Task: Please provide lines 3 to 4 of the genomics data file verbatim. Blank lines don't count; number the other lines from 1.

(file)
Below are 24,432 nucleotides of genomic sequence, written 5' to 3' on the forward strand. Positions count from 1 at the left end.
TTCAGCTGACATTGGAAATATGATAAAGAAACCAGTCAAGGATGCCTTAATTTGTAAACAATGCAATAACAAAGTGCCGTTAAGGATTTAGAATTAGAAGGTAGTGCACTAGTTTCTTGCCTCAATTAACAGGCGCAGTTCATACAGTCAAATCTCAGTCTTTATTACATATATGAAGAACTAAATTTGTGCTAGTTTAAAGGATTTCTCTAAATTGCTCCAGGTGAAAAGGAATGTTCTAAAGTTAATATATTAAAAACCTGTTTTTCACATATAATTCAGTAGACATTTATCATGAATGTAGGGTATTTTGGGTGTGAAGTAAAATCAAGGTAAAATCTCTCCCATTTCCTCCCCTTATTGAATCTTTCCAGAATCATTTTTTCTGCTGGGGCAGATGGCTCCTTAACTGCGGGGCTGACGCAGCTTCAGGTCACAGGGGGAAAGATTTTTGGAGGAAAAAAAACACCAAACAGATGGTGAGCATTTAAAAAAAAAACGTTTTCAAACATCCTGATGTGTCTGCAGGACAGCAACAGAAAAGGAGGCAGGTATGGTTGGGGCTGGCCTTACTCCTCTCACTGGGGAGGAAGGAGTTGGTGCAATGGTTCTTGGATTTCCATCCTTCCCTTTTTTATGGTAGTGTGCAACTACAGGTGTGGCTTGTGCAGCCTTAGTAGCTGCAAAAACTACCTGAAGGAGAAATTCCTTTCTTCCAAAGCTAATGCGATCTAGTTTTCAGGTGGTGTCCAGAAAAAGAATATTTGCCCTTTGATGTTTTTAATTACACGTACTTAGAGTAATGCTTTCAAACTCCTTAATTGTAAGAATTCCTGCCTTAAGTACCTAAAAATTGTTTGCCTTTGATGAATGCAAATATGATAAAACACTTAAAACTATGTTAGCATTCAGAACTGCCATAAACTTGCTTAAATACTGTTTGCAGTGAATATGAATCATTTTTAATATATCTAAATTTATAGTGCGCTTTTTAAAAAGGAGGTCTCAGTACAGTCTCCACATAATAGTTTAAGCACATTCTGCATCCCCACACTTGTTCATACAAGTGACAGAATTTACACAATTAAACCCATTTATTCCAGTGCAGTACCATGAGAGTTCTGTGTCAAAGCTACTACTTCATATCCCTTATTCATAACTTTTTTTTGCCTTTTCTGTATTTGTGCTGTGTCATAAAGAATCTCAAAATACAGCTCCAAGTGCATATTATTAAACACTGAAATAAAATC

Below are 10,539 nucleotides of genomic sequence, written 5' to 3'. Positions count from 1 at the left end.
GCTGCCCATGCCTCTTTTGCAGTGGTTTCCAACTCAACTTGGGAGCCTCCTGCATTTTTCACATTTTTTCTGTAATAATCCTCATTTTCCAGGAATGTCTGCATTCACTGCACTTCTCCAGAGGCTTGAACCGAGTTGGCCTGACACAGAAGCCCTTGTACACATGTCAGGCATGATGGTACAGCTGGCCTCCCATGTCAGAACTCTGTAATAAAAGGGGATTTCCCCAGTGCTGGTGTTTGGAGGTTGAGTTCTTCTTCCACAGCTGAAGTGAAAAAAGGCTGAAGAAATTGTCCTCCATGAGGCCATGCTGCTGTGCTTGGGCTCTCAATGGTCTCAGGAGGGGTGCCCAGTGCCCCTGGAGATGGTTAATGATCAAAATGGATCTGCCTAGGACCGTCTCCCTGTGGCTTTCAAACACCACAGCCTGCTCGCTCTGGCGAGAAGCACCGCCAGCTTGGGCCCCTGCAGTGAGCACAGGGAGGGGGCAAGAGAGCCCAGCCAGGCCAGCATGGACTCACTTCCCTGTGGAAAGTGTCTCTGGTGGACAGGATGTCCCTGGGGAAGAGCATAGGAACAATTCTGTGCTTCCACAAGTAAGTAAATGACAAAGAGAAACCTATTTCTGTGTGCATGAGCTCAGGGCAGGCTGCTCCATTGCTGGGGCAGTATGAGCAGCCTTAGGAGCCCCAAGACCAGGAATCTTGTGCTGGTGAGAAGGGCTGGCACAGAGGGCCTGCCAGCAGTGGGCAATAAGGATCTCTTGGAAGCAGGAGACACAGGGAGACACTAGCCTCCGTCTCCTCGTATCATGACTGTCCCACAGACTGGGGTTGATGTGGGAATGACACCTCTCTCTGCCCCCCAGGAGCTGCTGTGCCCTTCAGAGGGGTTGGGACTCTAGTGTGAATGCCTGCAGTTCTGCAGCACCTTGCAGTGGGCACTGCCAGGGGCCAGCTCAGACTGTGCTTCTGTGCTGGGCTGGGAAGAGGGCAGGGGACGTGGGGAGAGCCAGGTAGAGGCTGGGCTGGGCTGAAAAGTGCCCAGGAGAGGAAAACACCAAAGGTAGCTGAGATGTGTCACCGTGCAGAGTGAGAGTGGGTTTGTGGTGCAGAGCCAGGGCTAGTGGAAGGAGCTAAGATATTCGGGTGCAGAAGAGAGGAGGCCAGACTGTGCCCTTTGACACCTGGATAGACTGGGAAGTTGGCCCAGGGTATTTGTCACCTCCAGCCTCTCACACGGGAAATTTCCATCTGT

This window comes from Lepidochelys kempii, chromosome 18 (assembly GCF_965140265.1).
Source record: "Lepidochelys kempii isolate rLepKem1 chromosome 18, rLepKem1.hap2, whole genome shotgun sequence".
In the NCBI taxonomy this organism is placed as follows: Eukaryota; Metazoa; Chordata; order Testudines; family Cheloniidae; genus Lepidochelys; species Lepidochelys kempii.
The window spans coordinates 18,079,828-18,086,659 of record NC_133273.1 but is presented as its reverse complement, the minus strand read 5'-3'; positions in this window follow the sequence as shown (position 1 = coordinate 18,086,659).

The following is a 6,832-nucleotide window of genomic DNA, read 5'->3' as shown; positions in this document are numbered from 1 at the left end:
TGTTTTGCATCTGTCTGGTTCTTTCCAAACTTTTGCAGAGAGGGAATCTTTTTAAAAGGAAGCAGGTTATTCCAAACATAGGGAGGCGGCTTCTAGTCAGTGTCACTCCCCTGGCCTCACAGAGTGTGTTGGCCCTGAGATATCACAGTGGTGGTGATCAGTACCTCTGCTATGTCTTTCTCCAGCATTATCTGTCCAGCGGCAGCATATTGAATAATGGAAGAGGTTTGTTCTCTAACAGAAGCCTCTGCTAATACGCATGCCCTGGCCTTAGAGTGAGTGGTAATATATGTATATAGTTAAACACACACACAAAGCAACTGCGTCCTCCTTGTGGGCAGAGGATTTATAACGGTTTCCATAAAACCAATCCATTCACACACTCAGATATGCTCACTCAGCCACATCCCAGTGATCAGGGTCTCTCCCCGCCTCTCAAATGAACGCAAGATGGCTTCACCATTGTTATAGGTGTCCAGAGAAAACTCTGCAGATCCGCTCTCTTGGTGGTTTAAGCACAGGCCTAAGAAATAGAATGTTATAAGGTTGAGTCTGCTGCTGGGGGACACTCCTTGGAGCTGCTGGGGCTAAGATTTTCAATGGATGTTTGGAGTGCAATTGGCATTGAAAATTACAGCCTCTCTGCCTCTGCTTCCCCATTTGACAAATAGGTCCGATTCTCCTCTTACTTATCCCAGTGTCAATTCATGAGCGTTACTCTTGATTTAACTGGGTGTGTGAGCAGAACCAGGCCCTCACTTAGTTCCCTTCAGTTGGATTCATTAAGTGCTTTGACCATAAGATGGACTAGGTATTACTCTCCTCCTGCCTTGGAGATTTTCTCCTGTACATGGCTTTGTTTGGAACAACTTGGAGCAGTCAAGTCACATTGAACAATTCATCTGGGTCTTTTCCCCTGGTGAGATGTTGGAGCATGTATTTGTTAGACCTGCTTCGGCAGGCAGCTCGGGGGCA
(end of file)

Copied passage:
Below are 10,539 nucleotides of genomic sequence, written 5' to 3'. Positions count from 1 at the left end.
GCTGCCCATGCCTCTTTTGCAGTGGTTTCCAACTCAACTTGGGAGCCTCCTGCATTTTTCACATTTTTTCTGTAATAATCCTCATTTTCCAGGAATGTCTGCATTCACTGCACTTCTCCAGAGGCTTGAACCGAGTTGGCCTGACACAGAAGCCCTTGTACACATGTCAGGCATGATGGTACAGCTGGCCTCCCATGTCAGAACTCTGTAATAAAAGGGGATTTCCCCAGTGCTGGTGTTTGGAGGTTGAGTTCTTCTTCCACAGCTGAAGTGAAAAAAGGCTGAAGAAATTGTCCTCCATGAGGCCATGCTGCTGTGCTTGGGCTCTCAATGGTCTCAGGAGGGGTGCCCAGTGCCCCTGGAGATGGTTAATGATCAAAATGGATCTGCCTAGGACCGTCTCCCTGTGGCTTTCAAACACCACAGCCTGCTCGCTCTGGCGAGAAGCACCGCCAGCTTGGGCCCCTGCAGTGAGCACAGGGAGGGGGCAAGAGAGCCCAGCCAGGCCAGCATGGACTCACTTCCCTGTGGAAAGTGTCTCTGGTGGACAGGATGTCCCTGGGGAAGAGCATAGGAACAATTCTGTGCTTCCACAAGTAAGTAAATGACAAAGAGAAACCTATTTCTGTGTGCATGAGCTCAGGGCAGGCTGCTCCATTGCTGGGGCAGTATGAGCAGCCTTAGGAGCCCCAAGACCAGGAATCTTGTGCTGGTGAGAAGGGCTGGCACAGAGGGCCTGCCAGCAGTGGGCAATAAGGATCTCTTGGAAGCAGGAGACACAGGGAGACACTAGCCTCCGTCTCCTCGTATCATGACTGTCCCACAGACTGGGGTTGATGTGGGAATGACACCTCTCTCTGCCCCCCAGGAGCTGCTGTGCCCTTCAGAGGGGTTGGGACTCTAGTGTGAATGCCTGCAGTTCTGCAGCACCTTGCAGTGGGCACTGCCAGGGGCCAGCTCAGACTGTGCTTCTGTGCTGGGCTGGGAAGAGGGCAGGGGACGTGGGGAGAGCCAGGTAGAGGCTGGGCTGGGCTGAAAAGTGCCCAGGAGAGGAAAACACCAAAGGTAGCTGAGATGTGTCACCGTGCAGAGTGAGAGTGGGTTTGTGGTGCAGAGCCAGGGCTAGTGGAAGGAGCTAAGATATTCGGGTGCAGAAGAGAGGAGGCCAGACTGTGCCCTTTGACACCTGGATAGACTGGGAAGTTGGCCCAGGGTATTTGTCACCTCCAGCCTCTCACACGGGAAATTTCCATCTGT